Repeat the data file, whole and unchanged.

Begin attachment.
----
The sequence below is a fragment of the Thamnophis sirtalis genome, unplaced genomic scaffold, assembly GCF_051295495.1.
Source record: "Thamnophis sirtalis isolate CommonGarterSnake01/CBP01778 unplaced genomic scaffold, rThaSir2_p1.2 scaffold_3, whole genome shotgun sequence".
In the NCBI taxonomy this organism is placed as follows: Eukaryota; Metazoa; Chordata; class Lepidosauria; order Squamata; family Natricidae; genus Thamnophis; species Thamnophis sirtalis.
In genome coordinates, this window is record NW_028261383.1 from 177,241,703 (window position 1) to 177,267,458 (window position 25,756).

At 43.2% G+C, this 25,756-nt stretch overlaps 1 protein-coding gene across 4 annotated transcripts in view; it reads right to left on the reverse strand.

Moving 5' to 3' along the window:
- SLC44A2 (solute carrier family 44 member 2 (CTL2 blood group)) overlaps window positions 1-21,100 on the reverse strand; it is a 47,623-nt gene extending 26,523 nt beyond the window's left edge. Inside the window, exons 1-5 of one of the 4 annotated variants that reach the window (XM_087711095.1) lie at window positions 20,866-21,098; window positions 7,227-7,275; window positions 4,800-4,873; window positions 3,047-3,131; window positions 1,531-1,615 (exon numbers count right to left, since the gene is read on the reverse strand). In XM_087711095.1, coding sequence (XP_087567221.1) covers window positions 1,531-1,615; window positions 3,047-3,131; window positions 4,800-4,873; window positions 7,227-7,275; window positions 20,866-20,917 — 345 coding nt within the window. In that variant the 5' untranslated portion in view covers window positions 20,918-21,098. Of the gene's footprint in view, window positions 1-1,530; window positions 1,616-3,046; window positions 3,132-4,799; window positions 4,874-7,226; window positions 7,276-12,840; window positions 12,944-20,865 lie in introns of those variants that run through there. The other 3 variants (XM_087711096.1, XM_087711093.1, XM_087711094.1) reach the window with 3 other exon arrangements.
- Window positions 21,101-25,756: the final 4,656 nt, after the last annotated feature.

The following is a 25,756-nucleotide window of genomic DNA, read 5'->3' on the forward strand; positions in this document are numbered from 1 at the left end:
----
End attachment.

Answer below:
The sequence below is a fragment of the Thamnophis sirtalis genome, unplaced genomic scaffold, assembly GCF_051295495.1.
Source record: "Thamnophis sirtalis isolate CommonGarterSnake01/CBP01778 unplaced genomic scaffold, rThaSir2_p1.2 scaffold_3, whole genome shotgun sequence".
In the NCBI taxonomy this organism is placed as follows: Eukaryota; Metazoa; Chordata; class Lepidosauria; order Squamata; family Natricidae; genus Thamnophis; species Thamnophis sirtalis.
In genome coordinates, this window is record NW_028261383.1 from 177,241,703 (window position 1) to 177,267,458 (window position 25,756).

At 43.2% G+C, this 25,756-nt stretch overlaps 1 protein-coding gene across 4 annotated transcripts in view; it reads right to left on the reverse strand.

Moving 5' to 3' along the window:
- SLC44A2 (solute carrier family 44 member 2 (CTL2 blood group)) overlaps window positions 1-21,100 on the reverse strand; it is a 47,623-nt gene extending 26,523 nt beyond the window's left edge. Inside the window, exons 1-5 of one of the 4 annotated variants that reach the window (XM_087711095.1) lie at window positions 20,866-21,098; window positions 7,227-7,275; window positions 4,800-4,873; window positions 3,047-3,131; window positions 1,531-1,615 (exon numbers count right to left, since the gene is read on the reverse strand). In XM_087711095.1, coding sequence (XP_087567221.1) covers window positions 1,531-1,615; window positions 3,047-3,131; window positions 4,800-4,873; window positions 7,227-7,275; window positions 20,866-20,917 — 345 coding nt within the window. In that variant the 5' untranslated portion in view covers window positions 20,918-21,098. Of the gene's footprint in view, window positions 1-1,530; window positions 1,616-3,046; window positions 3,132-4,799; window positions 4,874-7,226; window positions 7,276-12,840; window positions 12,944-20,865 lie in introns of those variants that run through there. The other 3 variants (XM_087711096.1, XM_087711093.1, XM_087711094.1) reach the window with 3 other exon arrangements.
- Window positions 21,101-25,756: the final 4,656 nt, after the last annotated feature.

The following is a 25,756-nucleotide window of genomic DNA, read 5'->3' on the forward strand; positions in this document are numbered from 1 at the left end: